Despite the obvious difficulties of travel, I’m struck by the speed at which news seemed to spread. You mention:
1.   Quote: “…the Picts come from Alba [Scotland] with an immense army and attack the northern part of the island. Vortigern catches word of the attack, …”. And this was news from the other end of England.
2.   Word of the British incursion into east Kent reached Vortigern in time for him to gather a force to meet them on Bluebell Hill (Battle of Aylesford).
3.   The description of the marriage of Vortigern and Rowena suggests it is an event that would be known of throughout the land.
4.   Vortigern visiting Canterbury and being informed of "the arrival of some tall strangers in three large ships" and ordering that they be received with peace and led to him.
All of which suggests that the news spread faster than a person could travel, and this paradox seems to me to have existed right up until the advent of the telegraph. However, I believe that in Napoleonic times there was a system of semaphore stations within sight of each other, enabling signals to be sent almost as quickly as each letter could be sent on to the next station; was there any equivalent system in earlier times?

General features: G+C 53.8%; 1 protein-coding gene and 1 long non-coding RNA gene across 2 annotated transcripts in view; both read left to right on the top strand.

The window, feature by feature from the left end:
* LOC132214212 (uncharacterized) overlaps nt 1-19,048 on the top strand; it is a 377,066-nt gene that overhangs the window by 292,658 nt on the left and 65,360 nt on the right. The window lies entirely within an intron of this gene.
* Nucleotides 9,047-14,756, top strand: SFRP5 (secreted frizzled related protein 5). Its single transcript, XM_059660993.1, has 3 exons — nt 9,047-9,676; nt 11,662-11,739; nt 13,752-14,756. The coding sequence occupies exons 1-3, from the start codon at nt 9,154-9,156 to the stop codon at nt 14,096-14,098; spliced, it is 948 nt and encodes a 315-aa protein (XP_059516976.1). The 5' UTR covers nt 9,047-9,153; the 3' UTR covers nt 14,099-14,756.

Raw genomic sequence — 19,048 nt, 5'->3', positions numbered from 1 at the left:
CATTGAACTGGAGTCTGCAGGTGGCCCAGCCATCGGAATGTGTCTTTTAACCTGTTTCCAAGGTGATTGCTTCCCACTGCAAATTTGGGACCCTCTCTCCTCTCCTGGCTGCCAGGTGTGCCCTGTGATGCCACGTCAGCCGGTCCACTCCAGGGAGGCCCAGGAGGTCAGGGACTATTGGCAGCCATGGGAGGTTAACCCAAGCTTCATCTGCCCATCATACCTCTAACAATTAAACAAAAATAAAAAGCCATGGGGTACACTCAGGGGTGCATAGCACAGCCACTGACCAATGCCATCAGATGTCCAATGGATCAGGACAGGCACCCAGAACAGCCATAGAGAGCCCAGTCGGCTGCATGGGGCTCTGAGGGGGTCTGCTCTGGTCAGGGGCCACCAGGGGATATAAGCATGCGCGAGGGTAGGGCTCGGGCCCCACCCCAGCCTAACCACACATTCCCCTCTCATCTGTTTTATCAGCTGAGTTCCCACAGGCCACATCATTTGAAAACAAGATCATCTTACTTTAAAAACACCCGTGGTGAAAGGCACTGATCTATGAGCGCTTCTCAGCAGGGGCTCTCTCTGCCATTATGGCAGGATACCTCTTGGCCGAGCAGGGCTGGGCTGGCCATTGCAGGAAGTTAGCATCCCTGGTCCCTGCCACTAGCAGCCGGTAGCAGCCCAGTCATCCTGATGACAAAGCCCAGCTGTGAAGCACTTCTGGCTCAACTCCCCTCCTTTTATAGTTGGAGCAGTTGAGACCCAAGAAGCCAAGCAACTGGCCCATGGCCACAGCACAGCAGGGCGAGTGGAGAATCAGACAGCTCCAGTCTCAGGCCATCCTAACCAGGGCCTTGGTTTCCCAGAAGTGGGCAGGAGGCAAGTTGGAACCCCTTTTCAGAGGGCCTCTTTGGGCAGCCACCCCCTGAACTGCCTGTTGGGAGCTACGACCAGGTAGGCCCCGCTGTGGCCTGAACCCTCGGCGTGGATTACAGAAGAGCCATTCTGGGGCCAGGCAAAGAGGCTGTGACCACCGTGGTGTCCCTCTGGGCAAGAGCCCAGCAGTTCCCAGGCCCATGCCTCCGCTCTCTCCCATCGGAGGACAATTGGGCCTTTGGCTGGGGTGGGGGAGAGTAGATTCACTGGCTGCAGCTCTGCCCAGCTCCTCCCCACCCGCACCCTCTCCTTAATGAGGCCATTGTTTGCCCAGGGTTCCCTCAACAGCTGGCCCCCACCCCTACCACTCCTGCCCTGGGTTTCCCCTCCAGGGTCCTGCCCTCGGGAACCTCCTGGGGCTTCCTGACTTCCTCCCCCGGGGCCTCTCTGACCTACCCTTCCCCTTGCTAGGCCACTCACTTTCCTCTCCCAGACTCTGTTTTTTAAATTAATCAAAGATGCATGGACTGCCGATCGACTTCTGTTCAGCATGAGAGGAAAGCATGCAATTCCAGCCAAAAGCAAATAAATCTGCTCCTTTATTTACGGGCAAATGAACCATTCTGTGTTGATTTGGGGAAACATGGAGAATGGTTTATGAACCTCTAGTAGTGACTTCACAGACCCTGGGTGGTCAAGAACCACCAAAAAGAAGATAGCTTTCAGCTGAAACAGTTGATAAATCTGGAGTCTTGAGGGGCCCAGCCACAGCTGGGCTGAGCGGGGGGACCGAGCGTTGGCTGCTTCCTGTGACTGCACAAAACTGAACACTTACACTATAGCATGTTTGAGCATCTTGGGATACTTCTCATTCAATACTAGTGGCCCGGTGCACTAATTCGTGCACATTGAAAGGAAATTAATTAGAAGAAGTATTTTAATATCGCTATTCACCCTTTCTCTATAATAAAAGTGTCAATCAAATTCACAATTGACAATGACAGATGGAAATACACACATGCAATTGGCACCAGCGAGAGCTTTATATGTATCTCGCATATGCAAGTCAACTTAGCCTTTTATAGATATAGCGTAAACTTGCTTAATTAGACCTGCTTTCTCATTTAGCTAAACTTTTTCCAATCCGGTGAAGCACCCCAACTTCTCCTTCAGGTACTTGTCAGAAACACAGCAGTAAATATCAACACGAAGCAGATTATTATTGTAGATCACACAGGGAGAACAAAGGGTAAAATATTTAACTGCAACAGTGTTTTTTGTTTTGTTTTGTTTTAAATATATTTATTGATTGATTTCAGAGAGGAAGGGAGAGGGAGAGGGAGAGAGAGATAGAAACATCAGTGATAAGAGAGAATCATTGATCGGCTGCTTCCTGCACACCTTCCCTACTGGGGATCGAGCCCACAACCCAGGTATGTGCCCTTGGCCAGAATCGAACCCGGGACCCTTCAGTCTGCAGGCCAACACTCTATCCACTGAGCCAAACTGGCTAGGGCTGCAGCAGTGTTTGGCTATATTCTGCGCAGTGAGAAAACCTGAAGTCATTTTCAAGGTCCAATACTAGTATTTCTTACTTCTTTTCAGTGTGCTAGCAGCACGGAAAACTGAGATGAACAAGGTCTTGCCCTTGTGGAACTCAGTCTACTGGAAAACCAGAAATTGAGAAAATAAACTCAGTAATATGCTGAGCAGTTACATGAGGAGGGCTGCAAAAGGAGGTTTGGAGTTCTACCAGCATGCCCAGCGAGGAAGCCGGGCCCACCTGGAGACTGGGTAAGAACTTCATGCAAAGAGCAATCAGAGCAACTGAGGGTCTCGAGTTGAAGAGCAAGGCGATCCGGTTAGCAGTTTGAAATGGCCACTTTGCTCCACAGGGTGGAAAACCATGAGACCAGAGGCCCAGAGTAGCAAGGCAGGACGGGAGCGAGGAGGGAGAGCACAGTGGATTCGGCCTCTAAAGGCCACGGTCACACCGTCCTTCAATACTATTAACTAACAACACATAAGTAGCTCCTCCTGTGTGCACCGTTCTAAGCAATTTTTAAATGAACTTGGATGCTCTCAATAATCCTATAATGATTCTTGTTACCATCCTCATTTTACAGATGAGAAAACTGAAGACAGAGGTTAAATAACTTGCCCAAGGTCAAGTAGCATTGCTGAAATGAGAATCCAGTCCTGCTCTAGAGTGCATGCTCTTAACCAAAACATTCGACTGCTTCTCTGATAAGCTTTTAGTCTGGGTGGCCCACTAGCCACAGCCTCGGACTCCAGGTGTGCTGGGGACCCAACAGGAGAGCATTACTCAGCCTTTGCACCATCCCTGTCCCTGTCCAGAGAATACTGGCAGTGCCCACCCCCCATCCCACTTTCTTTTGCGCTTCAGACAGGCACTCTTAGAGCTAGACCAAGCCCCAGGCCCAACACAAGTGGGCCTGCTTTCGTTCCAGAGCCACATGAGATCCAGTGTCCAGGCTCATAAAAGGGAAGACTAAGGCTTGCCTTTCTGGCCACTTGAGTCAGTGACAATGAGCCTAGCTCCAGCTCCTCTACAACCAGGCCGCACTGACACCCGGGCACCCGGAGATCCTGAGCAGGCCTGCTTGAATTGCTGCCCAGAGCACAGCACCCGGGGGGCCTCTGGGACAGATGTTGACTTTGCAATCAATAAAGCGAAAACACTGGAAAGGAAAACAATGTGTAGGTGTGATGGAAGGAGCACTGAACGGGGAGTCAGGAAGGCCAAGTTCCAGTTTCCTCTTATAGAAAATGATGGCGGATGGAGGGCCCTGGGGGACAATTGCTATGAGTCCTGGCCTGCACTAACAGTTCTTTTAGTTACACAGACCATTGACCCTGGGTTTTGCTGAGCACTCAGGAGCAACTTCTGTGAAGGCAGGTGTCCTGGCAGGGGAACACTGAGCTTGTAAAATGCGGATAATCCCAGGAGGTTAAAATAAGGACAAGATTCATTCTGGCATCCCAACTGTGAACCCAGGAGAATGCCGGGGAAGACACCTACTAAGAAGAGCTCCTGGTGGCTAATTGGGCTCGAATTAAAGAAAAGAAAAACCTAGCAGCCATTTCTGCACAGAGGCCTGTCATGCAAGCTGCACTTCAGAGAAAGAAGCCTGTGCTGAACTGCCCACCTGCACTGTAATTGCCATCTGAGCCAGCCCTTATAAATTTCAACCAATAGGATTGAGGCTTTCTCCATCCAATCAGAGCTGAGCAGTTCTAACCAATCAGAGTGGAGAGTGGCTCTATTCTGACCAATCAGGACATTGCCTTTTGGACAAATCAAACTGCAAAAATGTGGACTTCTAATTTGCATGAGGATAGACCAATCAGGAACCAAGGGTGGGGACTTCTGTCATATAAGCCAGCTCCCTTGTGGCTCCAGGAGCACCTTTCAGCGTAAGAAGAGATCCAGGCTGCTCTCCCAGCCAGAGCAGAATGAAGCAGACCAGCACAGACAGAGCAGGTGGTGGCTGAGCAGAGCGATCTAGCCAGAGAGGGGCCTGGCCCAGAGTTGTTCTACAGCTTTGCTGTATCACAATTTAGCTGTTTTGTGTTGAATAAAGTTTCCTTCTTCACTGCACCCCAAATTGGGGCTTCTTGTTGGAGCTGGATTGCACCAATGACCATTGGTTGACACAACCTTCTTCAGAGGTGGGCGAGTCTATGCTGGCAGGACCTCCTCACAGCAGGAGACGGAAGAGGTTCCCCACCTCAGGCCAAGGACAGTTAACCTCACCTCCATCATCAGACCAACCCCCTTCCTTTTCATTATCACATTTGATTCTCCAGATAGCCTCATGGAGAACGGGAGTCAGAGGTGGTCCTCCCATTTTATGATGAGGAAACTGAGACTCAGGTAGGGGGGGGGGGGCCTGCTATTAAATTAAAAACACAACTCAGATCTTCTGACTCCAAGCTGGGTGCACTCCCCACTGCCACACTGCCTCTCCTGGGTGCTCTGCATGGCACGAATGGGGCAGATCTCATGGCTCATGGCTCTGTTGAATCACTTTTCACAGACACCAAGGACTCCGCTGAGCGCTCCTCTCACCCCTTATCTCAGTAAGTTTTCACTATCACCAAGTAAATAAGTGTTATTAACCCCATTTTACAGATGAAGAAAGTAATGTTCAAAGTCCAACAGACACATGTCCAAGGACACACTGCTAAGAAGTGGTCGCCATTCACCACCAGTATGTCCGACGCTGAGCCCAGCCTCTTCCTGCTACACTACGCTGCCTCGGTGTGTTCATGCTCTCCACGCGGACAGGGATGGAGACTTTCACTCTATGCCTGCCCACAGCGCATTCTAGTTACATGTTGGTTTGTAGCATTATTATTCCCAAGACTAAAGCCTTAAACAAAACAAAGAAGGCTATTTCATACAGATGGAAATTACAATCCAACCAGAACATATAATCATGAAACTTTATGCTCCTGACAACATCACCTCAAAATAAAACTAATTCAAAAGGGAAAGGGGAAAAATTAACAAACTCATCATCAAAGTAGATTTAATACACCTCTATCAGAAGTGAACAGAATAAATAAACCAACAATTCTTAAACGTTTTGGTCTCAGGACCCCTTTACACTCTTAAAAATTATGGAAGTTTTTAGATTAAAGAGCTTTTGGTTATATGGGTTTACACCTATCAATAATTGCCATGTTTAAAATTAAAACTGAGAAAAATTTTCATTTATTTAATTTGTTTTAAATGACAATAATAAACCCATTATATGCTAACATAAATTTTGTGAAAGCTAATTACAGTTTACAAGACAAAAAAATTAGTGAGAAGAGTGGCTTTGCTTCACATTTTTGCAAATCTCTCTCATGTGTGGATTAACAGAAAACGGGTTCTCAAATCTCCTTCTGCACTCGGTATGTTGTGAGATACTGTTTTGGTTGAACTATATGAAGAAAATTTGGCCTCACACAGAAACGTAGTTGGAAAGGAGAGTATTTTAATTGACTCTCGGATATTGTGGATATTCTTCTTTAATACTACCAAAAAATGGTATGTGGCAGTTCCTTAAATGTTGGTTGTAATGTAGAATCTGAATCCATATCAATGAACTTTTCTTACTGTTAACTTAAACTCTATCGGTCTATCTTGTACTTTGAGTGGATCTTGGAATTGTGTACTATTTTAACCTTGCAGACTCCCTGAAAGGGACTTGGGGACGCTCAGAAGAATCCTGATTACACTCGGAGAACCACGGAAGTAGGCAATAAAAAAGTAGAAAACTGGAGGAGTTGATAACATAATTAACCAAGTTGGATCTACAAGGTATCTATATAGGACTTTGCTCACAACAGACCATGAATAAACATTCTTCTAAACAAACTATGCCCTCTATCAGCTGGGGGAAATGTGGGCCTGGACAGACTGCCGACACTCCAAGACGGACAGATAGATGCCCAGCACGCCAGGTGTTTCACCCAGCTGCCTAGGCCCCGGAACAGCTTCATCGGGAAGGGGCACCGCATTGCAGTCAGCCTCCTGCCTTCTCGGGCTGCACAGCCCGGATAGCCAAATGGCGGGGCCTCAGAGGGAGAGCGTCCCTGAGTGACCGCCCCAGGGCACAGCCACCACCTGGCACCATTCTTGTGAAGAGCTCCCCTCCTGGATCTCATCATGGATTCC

Which raises another point; with the low density of the population (‘History of Kent’ states a total population of c50,000), why did the Britons and Saxons need to fight at all? With no vital resources like coal or oil to fight over I would have thought there was plenty of room for them to live side by side. Yet Hengist tells of his homeland becoming over-populated (Your note B). Did the style of living at the time require so much more land per person than modern living – for crops, livestock, etc?

So I wonder how far the division of labour had progressed in those times. Did each family keep its own animals, grow its own crops, bake its own bread, and make its own clothes? Or were there specialised farmers, bakers, tailors, etc? Apart from the existing Roman towns, were there any new population centres larger than farms or villages?

As David Frost said in ‘Through the Keyhole’: “Leofwine, it’s over to you”. :)
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Offline Lyn L

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Great stuff Leofwine, Thankyou  :)
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Offline Sentinel S4

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I have not read it all just yet. When are you going into print? This is Great Suff, just what I like and enjoy. Like Peterchall I am going to have to print it off and read at leasure. When you have a little time is there any more? Please........ Sentinel S4.
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Can only double peterchall and say wow wow thanks for a great write up Leofwine look forward to whatmore it may bring

Offline peterchall